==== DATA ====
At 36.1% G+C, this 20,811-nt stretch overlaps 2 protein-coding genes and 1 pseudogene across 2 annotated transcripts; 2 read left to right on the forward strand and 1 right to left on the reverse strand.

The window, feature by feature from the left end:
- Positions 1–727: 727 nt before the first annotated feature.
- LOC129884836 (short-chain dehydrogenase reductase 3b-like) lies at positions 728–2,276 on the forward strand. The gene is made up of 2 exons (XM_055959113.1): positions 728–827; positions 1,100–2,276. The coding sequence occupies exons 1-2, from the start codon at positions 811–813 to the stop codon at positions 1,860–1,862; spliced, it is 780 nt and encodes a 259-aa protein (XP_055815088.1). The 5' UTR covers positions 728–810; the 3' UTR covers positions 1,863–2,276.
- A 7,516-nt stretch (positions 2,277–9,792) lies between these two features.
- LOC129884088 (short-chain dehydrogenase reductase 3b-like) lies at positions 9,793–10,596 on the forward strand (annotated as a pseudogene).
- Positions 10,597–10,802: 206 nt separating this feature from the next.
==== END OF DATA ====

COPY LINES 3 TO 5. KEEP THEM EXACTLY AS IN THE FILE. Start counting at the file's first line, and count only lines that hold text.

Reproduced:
- Positions 1–727: 727 nt before the first annotated feature.
- LOC129884836 (short-chain dehydrogenase reductase 3b-like) lies at positions 728–2,276 on the forward strand. The gene is made up of 2 exons (XM_055959113.1): positions 728–827; positions 1,100–2,276. The coding sequence occupies exons 1-2, from the start codon at positions 811–813 to the stop codon at positions 1,860–1,862; spliced, it is 780 nt and encodes a 259-aa protein (XP_055815088.1). The 5' UTR covers positions 728–810; the 3' UTR covers positions 1,863–2,276.
- A 7,516-nt stretch (positions 2,277–9,792) lies between these two features.